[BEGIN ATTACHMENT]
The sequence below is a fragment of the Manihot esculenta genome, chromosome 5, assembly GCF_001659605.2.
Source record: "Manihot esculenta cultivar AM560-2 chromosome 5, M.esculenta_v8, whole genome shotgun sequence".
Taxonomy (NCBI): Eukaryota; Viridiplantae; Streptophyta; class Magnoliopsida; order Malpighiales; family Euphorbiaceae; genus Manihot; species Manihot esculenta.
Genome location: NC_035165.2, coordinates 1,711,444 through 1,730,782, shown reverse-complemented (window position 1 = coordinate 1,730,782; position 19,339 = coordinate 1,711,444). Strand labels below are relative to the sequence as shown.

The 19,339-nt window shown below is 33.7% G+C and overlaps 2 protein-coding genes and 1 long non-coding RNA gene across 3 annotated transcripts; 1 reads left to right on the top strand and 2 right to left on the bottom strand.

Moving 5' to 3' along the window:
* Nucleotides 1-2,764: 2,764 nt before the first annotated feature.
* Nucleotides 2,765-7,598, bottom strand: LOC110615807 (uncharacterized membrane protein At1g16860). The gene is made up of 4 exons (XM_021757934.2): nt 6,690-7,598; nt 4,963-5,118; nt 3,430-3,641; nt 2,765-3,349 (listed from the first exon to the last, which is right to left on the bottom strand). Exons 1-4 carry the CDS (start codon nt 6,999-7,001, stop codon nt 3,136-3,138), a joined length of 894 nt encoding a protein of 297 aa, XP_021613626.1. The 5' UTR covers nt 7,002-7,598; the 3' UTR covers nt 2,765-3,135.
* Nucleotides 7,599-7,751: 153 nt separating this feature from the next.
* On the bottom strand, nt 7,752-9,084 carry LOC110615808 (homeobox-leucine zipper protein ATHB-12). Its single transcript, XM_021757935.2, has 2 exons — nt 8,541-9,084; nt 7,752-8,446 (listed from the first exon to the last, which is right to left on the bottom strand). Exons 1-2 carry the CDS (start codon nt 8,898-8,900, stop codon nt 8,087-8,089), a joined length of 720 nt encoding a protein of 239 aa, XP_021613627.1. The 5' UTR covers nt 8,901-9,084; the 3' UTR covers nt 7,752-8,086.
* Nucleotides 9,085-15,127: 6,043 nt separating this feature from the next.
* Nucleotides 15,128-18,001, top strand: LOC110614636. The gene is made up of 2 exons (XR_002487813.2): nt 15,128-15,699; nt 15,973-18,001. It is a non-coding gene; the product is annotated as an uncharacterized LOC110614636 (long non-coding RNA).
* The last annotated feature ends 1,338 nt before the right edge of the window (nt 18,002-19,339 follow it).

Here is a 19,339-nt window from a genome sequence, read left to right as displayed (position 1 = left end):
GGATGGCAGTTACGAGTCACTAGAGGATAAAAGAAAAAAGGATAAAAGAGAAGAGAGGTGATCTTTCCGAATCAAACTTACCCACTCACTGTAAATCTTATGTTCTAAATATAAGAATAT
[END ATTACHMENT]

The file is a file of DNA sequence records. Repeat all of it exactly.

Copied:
The sequence below is a fragment of the Manihot esculenta genome, chromosome 5, assembly GCF_001659605.2.
Source record: "Manihot esculenta cultivar AM560-2 chromosome 5, M.esculenta_v8, whole genome shotgun sequence".
Taxonomy (NCBI): Eukaryota; Viridiplantae; Streptophyta; class Magnoliopsida; order Malpighiales; family Euphorbiaceae; genus Manihot; species Manihot esculenta.
Genome location: NC_035165.2, coordinates 1,711,444 through 1,730,782, shown reverse-complemented (window position 1 = coordinate 1,730,782; position 19,339 = coordinate 1,711,444). Strand labels below are relative to the sequence as shown.

The 19,339-nt window shown below is 33.7% G+C and overlaps 2 protein-coding genes and 1 long non-coding RNA gene across 3 annotated transcripts; 1 reads left to right on the top strand and 2 right to left on the bottom strand.

Moving 5' to 3' along the window:
* Nucleotides 1-2,764: 2,764 nt before the first annotated feature.
* Nucleotides 2,765-7,598, bottom strand: LOC110615807 (uncharacterized membrane protein At1g16860). The gene is made up of 4 exons (XM_021757934.2): nt 6,690-7,598; nt 4,963-5,118; nt 3,430-3,641; nt 2,765-3,349 (listed from the first exon to the last, which is right to left on the bottom strand). Exons 1-4 carry the CDS (start codon nt 6,999-7,001, stop codon nt 3,136-3,138), a joined length of 894 nt encoding a protein of 297 aa, XP_021613626.1. The 5' UTR covers nt 7,002-7,598; the 3' UTR covers nt 2,765-3,135.
* Nucleotides 7,599-7,751: 153 nt separating this feature from the next.
* On the bottom strand, nt 7,752-9,084 carry LOC110615808 (homeobox-leucine zipper protein ATHB-12). Its single transcript, XM_021757935.2, has 2 exons — nt 8,541-9,084; nt 7,752-8,446 (listed from the first exon to the last, which is right to left on the bottom strand). Exons 1-2 carry the CDS (start codon nt 8,898-8,900, stop codon nt 8,087-8,089), a joined length of 720 nt encoding a protein of 239 aa, XP_021613627.1. The 5' UTR covers nt 8,901-9,084; the 3' UTR covers nt 7,752-8,086.
* Nucleotides 9,085-15,127: 6,043 nt separating this feature from the next.
* Nucleotides 15,128-18,001, top strand: LOC110614636. The gene is made up of 2 exons (XR_002487813.2): nt 15,128-15,699; nt 15,973-18,001. It is a non-coding gene; the product is annotated as an uncharacterized LOC110614636 (long non-coding RNA).
* The last annotated feature ends 1,338 nt before the right edge of the window (nt 18,002-19,339 follow it).

Here is a 19,339-nt window from a genome sequence, read left to right as displayed (position 1 = left end):
GGATGGCAGTTACGAGTCACTAGAGGATAAAAGAAAAAAGGATAAAAGAGAAGAGAGGTGATCTTTCCGAATCAAACTTACCCACTCACTGTAAATCTTATGTTCTAAATATAAGAATAT